Idea on 3/5/2016. Written on 11/2016 and 3/2018.
I was just reading an article about “good children’s lit books with diversity” and they included an image from one – Grandfather’s Journey by Allen Say. I looked at the picture and suddenly started tripping really far back.
I loved going to the library as a child and even volunteered helping shelve books in elementary school (which fast forward 11 years later, helped me get my current job at the MIT Libraries haha). Part of doing this caused me to become intimately familiar with Caldecott and Newberry Award winning books.
Allen Say’s art and book style was really distinctive from the other art – not cartoony and very serious. I still remember that all of the covers of his books were a square of his art framed by a really drab secondary color. The fact that he was Asian-American might have also helped him stick with me.
I remember this scene from Tea With Milk which I guess must have been my first experience about reading an Asian person being stuck between two cultures, huh. I still remember the tear-torn face of crying Emma when her drawing inspiration rug got washed from Emma’s Rug, because it was such an emotional single moment captured in such accurate detail that it almost felt like Allen Say had taken a photograph of me. I think Emma’s Rug in particular stuck so much with me because the story is about being deemed “gifted” by those around you and then losing what makes you seem smart, then being so upset by it, but later recovering from it. Not a metaphor at all.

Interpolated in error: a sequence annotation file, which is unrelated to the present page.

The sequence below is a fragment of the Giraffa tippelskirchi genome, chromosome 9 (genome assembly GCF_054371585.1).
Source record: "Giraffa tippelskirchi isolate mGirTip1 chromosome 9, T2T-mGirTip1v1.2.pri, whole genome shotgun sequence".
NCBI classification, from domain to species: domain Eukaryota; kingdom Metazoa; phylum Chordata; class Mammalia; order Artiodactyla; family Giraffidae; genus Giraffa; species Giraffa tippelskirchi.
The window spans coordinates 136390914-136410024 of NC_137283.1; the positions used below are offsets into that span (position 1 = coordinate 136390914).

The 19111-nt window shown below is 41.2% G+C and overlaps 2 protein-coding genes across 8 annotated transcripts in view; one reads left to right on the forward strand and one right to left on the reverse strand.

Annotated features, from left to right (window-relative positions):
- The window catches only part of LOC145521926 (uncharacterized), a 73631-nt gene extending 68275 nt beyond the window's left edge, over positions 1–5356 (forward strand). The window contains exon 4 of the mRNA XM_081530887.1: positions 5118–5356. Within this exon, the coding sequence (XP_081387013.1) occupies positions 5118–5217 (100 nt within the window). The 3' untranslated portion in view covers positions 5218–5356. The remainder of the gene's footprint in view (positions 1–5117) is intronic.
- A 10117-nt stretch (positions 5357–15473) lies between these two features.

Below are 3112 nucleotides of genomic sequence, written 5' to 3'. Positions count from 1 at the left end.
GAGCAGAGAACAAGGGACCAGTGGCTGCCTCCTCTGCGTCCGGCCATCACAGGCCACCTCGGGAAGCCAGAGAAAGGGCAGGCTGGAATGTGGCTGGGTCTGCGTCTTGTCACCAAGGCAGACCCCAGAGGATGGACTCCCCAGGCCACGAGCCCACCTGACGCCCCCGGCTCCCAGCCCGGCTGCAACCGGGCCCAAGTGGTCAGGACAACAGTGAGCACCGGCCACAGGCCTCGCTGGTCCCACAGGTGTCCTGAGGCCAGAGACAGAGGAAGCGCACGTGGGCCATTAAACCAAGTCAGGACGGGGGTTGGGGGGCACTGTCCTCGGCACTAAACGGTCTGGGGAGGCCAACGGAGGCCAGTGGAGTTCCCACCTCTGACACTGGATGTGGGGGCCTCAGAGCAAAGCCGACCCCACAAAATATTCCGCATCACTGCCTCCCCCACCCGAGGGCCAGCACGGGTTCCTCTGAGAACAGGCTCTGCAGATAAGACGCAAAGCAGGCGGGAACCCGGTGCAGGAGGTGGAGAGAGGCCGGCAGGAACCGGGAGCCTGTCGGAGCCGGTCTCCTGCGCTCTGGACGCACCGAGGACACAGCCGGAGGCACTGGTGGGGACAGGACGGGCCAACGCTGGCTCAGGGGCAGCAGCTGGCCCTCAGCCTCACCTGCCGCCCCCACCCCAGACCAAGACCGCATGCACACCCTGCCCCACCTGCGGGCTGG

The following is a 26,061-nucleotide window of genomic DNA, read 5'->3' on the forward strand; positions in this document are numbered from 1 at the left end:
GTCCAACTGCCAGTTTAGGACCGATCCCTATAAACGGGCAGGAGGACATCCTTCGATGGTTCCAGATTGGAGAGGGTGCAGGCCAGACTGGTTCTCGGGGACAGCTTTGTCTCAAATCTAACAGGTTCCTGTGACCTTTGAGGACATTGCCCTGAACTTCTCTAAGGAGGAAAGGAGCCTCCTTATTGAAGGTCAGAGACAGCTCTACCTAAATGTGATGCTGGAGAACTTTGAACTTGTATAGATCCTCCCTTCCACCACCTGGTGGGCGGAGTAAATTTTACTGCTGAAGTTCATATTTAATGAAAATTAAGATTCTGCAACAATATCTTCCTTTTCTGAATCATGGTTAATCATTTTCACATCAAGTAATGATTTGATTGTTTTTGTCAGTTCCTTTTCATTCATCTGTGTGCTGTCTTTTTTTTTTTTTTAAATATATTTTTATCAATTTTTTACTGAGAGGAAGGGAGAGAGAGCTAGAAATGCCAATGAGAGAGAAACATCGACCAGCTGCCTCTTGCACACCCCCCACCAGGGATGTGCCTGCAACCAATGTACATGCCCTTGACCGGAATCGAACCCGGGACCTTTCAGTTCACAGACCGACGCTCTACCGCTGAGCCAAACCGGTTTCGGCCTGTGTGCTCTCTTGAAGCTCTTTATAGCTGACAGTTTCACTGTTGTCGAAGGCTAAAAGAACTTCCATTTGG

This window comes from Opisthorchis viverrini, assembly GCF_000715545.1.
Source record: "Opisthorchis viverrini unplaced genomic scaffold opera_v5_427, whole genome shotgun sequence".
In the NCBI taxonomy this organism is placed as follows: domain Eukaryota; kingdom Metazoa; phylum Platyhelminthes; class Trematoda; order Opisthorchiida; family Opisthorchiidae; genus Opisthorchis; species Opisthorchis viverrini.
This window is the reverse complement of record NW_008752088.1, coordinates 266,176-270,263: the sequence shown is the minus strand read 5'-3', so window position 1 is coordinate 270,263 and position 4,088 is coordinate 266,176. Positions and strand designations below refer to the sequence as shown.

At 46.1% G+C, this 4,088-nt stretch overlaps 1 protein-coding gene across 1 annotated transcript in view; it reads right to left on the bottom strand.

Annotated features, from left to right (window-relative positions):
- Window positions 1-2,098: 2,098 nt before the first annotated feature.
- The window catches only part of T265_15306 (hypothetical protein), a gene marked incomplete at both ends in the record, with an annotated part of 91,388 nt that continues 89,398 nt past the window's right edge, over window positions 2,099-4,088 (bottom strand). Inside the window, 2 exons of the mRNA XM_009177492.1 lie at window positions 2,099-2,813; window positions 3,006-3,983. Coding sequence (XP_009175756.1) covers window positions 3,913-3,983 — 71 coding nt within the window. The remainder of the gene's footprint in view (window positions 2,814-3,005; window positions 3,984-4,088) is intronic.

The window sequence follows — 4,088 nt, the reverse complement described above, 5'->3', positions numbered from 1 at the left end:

It’s really just shocking how much memories stick with you. I was 20 and just browsing an article, when all of a sudden I see this picture and I’m just absolutely transported to little old me, reading picture books in the soft carpeted area of my school’s library. I really can’t describe the rush that I felt just looking at just the covers, wow. I tripped back hard.
Other classic ones from the original NPR list that I recognized immediately include The Snowy Day and The Girl Who Loved Wild Horses. Now I’m just looking at all the Caldecott covers and going AAAAH. I can definitely still recognize and tell you the plots of most of these.
While we’re on the subject of “art that seems way too serious for kids, but is all the more beautiful for it”, Chris Van Allsburg’s art (of Jumanji and Polar Express fame) has always been amazing. The art in particular from “The Mysteries from Harris Burdick” really stuck with me a lot. In 5th grade, we were given pictures from there as a writing prompt for our own stories. It was all really delightfully creepy (Mine was this one). Definitely ridiculously unfortunate that creative writing isn’t encouraged more as you get older.
Stay literary, my friends